02 August 2012

Pug marks of Bengal Tiger. © Dhritiman Mukherjee / Greenpeace

It's no secret that coal pollution kills people; it's now increasingly clear that expanding coal mining is destroying significant areas of tiger, leopard and elephant habitat in India. Recent GIS analysis by Greenpeace shows that coal mining threatens to destroy over 1.1 million hectares in just 13 (out of 40) coalfields. A significant chunk of that is currently inhabited by the endangered tiger, which the Indian government has repeatedly claimed is a conservation priority. Also at risk are corridors connecting some of India's famous Tiger Reserves (Kanha and Bandhavgarh among them), as well as other less renowned but equally important habitats. In fact, the Central Indian region, under which most of India's coal reserves lie, is the Royal Bengal Tiger's largest contiguous habitat.

If India remains dependent on coal – as government pathways currently predict – it will either have to pay dearly for expensive imported coal, or increase domestic production by at least 250% over the next 20 years, which will in turn mean opening up most coal reserves to mining, and sacrificing the forests that currently cover them.

02 August 2012

Forest scape of national park zone of Sanjay Dubri Tiger Reserve. © Dhritiman Mukherjee / Greenpeace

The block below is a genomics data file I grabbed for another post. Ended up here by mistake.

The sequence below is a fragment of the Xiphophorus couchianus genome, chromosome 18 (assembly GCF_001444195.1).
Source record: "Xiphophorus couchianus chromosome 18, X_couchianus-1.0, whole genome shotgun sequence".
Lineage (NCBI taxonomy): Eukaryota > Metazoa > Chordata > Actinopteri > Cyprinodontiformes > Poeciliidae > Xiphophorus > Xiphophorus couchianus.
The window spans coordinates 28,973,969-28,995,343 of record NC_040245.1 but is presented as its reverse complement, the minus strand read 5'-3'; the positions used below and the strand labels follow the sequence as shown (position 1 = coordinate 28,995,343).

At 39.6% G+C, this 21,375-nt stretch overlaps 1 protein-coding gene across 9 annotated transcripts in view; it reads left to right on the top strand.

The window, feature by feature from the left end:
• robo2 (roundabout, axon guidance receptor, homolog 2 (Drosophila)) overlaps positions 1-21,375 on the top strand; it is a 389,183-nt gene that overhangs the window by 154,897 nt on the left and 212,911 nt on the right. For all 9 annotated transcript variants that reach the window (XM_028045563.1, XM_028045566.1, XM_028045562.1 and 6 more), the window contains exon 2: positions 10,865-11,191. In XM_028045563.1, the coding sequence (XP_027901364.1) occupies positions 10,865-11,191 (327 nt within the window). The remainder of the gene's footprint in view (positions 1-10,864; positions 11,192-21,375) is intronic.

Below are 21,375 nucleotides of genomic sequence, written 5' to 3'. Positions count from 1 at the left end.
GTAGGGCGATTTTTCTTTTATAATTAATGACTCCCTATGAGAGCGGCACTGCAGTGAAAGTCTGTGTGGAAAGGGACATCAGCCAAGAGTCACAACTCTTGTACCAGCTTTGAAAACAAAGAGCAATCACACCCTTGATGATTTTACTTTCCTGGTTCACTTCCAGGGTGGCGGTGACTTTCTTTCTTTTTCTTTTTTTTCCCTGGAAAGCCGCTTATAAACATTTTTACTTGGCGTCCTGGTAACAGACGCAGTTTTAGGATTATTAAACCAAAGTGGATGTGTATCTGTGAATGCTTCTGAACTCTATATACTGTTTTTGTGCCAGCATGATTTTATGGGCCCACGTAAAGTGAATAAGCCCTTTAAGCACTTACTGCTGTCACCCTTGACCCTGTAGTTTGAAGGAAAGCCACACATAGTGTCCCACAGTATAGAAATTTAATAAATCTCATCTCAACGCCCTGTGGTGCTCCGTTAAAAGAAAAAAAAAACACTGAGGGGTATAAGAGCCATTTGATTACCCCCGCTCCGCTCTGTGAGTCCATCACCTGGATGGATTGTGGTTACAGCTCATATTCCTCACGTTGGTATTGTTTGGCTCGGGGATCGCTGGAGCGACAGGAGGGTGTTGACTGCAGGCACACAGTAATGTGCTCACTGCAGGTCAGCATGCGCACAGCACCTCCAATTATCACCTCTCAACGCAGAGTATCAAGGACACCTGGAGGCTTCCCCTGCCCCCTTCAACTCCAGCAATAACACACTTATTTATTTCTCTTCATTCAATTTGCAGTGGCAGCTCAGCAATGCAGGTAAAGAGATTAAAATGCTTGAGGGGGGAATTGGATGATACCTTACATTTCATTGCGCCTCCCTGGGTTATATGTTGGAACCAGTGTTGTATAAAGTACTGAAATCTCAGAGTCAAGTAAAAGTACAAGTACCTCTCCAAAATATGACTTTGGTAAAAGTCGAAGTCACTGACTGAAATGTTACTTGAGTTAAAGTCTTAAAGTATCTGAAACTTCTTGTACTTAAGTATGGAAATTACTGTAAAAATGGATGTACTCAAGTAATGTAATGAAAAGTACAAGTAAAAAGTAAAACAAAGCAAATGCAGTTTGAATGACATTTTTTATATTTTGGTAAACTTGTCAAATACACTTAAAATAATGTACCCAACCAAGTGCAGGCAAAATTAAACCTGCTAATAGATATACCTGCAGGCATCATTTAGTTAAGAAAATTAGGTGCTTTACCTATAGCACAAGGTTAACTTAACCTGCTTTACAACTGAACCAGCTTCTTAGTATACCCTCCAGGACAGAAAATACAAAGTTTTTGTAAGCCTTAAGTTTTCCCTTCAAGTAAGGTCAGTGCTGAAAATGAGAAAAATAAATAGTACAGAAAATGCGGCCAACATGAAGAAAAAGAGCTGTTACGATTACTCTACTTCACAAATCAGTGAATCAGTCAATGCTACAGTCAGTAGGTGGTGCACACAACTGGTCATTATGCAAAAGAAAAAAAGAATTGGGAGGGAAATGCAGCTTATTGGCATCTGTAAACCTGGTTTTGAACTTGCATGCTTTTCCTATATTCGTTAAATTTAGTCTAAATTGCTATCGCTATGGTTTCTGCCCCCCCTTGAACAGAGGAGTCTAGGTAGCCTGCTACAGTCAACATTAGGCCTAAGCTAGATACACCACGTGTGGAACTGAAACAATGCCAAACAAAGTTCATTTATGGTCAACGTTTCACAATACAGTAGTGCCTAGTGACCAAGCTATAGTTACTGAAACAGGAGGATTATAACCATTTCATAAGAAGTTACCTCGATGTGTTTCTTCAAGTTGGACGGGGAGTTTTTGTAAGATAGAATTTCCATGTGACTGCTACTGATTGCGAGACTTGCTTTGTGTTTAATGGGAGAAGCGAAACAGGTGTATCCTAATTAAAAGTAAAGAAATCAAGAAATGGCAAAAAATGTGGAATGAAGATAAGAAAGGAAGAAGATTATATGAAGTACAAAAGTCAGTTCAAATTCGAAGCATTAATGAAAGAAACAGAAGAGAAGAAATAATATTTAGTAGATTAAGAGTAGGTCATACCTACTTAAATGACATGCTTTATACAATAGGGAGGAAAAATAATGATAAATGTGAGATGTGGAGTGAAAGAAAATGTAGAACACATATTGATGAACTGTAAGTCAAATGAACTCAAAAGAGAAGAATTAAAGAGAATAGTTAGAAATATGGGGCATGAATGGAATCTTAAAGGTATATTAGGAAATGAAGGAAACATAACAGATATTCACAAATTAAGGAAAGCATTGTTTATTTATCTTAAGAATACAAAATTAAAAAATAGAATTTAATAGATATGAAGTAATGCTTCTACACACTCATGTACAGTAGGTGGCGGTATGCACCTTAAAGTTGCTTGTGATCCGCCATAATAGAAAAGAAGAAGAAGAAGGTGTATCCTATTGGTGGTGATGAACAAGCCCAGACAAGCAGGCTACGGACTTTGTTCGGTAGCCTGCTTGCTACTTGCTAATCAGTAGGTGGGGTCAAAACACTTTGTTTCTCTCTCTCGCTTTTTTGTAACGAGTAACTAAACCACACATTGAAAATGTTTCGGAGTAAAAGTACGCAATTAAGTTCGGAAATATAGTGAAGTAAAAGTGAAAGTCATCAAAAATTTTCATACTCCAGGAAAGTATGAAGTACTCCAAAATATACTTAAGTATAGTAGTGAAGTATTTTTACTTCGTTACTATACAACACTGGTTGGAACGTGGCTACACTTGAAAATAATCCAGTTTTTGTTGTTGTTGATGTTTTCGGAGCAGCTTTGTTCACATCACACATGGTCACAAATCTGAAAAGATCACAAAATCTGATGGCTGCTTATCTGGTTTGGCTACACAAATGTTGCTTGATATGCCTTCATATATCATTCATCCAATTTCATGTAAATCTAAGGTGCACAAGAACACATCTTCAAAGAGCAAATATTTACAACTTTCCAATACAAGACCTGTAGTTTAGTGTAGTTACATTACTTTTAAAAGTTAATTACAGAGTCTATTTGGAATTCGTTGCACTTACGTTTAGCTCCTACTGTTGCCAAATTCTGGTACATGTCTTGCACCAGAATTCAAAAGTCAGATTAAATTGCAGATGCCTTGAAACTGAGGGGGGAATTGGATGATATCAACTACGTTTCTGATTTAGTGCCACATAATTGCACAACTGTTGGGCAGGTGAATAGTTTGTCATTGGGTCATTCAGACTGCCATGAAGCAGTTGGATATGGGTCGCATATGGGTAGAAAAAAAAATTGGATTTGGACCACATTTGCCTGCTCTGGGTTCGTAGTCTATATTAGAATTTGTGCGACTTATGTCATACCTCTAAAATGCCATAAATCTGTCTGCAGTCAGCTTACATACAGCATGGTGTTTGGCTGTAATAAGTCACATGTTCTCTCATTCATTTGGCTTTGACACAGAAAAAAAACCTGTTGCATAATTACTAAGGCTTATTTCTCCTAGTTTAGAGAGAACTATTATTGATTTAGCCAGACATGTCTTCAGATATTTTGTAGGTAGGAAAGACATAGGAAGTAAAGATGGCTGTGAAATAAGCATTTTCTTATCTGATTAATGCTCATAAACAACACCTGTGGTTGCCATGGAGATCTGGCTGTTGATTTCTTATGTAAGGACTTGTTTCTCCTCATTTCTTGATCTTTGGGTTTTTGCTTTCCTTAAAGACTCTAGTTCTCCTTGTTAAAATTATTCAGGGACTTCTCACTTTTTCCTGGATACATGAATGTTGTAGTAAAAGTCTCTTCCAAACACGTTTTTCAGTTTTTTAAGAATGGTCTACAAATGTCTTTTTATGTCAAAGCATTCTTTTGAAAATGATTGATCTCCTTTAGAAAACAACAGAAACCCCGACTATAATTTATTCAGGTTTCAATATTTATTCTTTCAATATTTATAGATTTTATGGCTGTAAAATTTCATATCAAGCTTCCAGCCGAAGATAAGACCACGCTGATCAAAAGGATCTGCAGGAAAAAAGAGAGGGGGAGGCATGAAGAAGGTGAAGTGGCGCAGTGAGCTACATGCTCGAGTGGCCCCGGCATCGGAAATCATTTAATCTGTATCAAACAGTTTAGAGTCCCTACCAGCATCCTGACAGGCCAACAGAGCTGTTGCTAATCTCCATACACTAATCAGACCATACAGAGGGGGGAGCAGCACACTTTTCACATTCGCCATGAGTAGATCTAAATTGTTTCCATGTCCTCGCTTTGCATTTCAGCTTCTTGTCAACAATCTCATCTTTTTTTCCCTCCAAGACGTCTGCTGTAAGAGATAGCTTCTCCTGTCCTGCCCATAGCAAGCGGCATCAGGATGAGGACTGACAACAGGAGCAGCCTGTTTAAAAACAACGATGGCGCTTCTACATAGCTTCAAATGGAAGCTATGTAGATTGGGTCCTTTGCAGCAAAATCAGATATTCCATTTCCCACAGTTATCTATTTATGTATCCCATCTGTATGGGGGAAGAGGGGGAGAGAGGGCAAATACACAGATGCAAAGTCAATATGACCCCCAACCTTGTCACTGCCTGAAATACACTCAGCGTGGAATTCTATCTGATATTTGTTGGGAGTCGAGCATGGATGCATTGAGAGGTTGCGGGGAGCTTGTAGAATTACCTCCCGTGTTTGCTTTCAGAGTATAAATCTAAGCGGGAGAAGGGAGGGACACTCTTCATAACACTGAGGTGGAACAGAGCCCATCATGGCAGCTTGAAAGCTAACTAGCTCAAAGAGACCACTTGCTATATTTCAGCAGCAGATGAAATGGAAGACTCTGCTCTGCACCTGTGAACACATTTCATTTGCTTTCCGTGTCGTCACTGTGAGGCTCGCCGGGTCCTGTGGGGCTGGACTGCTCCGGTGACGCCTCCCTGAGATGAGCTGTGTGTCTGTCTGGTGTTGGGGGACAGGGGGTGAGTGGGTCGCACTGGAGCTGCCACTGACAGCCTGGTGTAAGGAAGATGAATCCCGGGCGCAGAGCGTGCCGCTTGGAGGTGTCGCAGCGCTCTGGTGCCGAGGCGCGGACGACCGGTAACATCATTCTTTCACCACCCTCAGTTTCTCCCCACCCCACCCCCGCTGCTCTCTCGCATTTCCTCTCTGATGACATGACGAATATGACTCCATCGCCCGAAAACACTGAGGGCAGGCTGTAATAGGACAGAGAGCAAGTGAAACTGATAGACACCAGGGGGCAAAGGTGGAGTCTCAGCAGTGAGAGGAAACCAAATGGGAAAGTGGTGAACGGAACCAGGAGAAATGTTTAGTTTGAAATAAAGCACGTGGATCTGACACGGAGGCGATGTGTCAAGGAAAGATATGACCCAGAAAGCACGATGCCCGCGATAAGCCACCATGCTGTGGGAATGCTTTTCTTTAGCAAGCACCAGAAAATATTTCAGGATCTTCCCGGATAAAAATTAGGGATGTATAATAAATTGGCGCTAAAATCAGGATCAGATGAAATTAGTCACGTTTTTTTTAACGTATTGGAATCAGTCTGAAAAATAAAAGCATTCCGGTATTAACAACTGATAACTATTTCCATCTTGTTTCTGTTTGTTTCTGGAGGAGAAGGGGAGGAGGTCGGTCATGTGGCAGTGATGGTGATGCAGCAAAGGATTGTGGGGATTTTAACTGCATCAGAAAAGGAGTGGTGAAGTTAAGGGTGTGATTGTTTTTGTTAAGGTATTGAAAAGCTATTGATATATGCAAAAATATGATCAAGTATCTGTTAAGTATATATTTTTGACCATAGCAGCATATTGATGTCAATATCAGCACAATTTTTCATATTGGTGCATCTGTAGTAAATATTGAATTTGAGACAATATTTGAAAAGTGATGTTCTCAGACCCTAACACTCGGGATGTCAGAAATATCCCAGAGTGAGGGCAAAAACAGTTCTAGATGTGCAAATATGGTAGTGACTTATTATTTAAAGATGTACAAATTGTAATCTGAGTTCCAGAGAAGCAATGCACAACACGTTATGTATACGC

So chalk up wild tigers and elephants alongside coal's other victims – communities suffering from pollution, displacement and a rapidly changing climate. So what, you might ask? The main argument used to justify India's reliance on coal at all costs has been the cheap electricity it delivers. But what if that very attribute no longer applies?

Delhi consumers have seen their power tariffs rise several times in the last 12 months. If you live in Delhi, you are now paying anywhere from Rs. 3.70 to 6.40 per unit. Compare that with wind energy tariffs, which range from Rs 3.38 (Maharastra Wind Zone IV) to 5.31 (Orissa). No typo there, wind power is already significantly cheaper than coal in many areas. Solar PV is expected to reach grid parity in India by 2016 or 2017; some analysts believe that mark could be breached even earlier.